- The Washington Times - Tuesday, July 24, 2007

JERUSALEM Israel’s official Holocaust memorial and museum has released the private archives of one of the most contentious Jewish figures from the Holocaust era in an attempt to exonerate the man’s tarnished legacy.

Yad Vashem officials said the material released Sunday should finally put an end to what they said was a smear campaign against Rudolf Kasztner.

Kasztner was hailed by admirers as a Holocaust hero for saving thousands of Jews, but critics reviled him as a collaborator who “sold his soul.” In 1957, after a campaign of vilification, he was assassinated by Jewish extremists.

Kasztner, a Zionist leader in Hungary during World War II, headed the Relief and Rescue Committee, a small Jewish group that negotiated with Nazi officials to rescue Hungarian Jews in exchange for money, goods and military equipment.

In June 1944, the “Kasztner Train,” with 1,684 Jews on board, departed Budapest for the safety of neutral Switzerland. Kasztner’s negotiations also saved 20,000 Hungarian Jews by diverting them to an Austrian labor camp instead of a planned transfer to extermination camps, according to Yad Vashem.

Six million Jews were killed by the Nazis during World War II.

“There was no man in the history of the Holocaust who saved more Jews and was subjected to more injustice than Israel Kasztner,” said Joseph Lapid, chairman of Yad Vashem’s board of directors and himself a Holocaust survivor from Hungary.

Kasztner’s backers say his actions were similar to those of Oskar Schindler, a non-Jew whose efforts to save more than 1,000 Jews were dramatized in the Oscar-winning film “Schindler’s List.”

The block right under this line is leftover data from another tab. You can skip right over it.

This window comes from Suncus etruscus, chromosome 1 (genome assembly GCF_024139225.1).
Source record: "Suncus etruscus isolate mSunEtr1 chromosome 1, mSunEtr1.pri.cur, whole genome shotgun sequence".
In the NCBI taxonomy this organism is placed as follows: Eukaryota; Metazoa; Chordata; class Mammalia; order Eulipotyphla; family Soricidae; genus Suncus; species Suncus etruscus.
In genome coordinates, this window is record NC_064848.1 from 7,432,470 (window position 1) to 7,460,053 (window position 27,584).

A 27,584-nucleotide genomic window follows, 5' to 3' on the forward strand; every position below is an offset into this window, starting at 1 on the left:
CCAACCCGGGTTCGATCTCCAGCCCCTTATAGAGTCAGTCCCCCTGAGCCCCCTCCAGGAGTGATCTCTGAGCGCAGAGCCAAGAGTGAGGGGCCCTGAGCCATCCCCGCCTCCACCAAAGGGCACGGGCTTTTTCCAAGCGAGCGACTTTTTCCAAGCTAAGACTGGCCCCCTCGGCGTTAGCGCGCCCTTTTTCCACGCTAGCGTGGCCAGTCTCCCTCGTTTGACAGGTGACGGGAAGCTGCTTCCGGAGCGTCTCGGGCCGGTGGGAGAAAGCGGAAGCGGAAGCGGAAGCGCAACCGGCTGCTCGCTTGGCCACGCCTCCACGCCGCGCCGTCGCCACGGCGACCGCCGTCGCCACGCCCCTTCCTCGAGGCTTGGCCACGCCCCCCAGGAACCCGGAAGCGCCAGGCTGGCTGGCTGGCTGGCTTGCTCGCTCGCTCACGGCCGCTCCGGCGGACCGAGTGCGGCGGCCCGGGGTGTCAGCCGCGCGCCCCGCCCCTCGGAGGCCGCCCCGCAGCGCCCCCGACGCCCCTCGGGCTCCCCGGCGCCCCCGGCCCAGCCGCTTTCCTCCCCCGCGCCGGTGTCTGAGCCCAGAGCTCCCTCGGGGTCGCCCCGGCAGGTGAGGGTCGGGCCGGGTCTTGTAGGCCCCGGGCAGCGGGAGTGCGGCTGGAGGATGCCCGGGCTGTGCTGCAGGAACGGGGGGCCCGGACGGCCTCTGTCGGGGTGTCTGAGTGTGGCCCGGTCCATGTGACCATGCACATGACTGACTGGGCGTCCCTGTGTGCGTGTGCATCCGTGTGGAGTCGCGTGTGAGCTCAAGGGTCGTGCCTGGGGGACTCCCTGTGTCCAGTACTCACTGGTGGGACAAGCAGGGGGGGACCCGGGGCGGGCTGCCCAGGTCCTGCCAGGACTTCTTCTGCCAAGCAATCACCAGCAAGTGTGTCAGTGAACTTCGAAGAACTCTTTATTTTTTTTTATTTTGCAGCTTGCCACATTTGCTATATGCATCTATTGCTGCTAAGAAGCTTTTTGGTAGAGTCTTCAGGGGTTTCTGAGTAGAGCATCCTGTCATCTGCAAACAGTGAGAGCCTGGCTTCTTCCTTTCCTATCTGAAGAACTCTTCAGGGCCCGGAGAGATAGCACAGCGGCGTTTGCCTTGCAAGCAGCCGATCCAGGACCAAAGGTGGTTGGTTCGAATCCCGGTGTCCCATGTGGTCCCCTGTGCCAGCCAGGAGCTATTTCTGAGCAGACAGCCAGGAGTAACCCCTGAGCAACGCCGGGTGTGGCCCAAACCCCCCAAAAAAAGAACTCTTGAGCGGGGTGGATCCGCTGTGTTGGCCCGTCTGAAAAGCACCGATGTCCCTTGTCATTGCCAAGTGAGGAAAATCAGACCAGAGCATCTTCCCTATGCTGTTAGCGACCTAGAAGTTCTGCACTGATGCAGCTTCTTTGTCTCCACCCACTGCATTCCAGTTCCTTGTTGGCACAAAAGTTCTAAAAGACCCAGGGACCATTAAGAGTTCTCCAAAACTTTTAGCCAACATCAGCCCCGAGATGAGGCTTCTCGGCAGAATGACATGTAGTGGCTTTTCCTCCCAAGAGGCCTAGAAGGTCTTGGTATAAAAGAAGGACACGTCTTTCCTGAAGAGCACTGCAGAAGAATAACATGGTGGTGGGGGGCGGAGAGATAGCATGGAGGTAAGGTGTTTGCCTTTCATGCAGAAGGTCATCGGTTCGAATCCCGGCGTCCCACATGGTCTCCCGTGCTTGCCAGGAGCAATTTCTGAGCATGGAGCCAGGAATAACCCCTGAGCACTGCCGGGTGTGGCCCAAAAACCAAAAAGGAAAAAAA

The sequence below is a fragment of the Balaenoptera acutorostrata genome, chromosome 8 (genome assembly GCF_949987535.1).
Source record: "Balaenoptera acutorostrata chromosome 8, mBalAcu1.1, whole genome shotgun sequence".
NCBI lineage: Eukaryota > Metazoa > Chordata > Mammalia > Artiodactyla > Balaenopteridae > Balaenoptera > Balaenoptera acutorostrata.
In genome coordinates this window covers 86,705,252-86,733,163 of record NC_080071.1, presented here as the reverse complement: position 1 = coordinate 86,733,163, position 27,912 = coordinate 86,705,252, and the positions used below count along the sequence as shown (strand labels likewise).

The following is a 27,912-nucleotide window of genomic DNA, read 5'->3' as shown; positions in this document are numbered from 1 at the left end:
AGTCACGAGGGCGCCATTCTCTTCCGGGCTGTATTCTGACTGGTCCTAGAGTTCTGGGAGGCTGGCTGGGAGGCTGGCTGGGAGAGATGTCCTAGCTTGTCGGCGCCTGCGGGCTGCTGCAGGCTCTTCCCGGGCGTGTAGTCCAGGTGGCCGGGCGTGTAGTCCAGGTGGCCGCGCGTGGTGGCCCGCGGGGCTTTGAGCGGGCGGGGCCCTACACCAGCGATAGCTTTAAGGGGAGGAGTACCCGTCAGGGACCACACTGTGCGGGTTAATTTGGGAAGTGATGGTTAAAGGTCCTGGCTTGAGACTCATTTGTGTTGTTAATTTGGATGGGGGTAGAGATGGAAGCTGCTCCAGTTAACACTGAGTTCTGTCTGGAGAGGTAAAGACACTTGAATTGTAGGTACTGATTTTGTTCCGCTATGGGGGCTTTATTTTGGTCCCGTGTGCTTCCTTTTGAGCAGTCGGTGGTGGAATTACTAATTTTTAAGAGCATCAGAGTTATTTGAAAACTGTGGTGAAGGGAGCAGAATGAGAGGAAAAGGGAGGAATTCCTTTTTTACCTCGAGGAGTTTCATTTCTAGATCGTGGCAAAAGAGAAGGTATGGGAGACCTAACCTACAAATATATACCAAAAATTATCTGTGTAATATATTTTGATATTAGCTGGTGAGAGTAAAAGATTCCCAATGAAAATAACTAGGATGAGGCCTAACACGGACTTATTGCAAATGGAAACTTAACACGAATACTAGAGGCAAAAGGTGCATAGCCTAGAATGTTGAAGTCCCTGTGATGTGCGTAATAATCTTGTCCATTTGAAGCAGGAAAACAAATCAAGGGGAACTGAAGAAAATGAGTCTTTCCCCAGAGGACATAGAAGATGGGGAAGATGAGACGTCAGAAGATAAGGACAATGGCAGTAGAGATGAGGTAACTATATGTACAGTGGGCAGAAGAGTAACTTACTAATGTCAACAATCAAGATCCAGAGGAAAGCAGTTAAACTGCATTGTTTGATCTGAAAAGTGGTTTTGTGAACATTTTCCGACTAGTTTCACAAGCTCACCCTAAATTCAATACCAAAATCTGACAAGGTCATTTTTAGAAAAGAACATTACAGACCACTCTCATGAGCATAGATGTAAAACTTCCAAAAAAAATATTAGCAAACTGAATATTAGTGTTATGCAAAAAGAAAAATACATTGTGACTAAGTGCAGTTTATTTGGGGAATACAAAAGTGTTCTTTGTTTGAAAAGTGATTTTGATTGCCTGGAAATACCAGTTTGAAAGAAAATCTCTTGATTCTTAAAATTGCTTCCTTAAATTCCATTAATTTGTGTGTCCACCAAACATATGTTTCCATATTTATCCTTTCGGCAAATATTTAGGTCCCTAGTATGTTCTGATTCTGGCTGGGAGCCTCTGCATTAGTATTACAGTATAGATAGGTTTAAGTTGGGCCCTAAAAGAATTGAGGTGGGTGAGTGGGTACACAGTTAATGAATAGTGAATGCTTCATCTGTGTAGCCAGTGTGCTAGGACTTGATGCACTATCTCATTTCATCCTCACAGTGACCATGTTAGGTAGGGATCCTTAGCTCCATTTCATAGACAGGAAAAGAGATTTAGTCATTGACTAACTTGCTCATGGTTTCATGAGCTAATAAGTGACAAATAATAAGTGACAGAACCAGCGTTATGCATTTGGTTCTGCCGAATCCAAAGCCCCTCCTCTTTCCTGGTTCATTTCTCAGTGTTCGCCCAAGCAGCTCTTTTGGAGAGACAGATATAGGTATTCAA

But Kasztner’s detractors accused him of colluding with the Nazis to spare a collection of his well-connected and wealthy Jewish friends, while hundreds of thousands of others were being shipped to death camps.

Kasztner moved to Israel after the war and became a top official in the ruling Labor Party. In 1954, local writer Malkiel Grunwald issued a self-published pamphlet that accused Kasztner of being a Nazi collaborator.

The Israeli government sued the writer for libel on Kasztner’s behalf, resulting in a trial that lasted two years and riveted the nation. The court acquitted the writer of libel and concluded that Kasztner “sold his soul to the German Satan.”

Kasztner insisted all along that his dealings with top Nazi officials, including Kurt Becher, an envoy of SS commander Heinrich Himmler, and Adolf Eichmann, the Gestapo officer who organized the extermination of the Jews, were necessary to save lives.

Kasztner was demonized in the Israeli public. A year after he was killed, Israel’s Supreme Court overturned the lower court’s ruling in the libel case, clearing his name.

Sunday’s ceremony was attended by Suzanne Kasztner, his only child, and by several people who survived because of the “Kasztner Train.”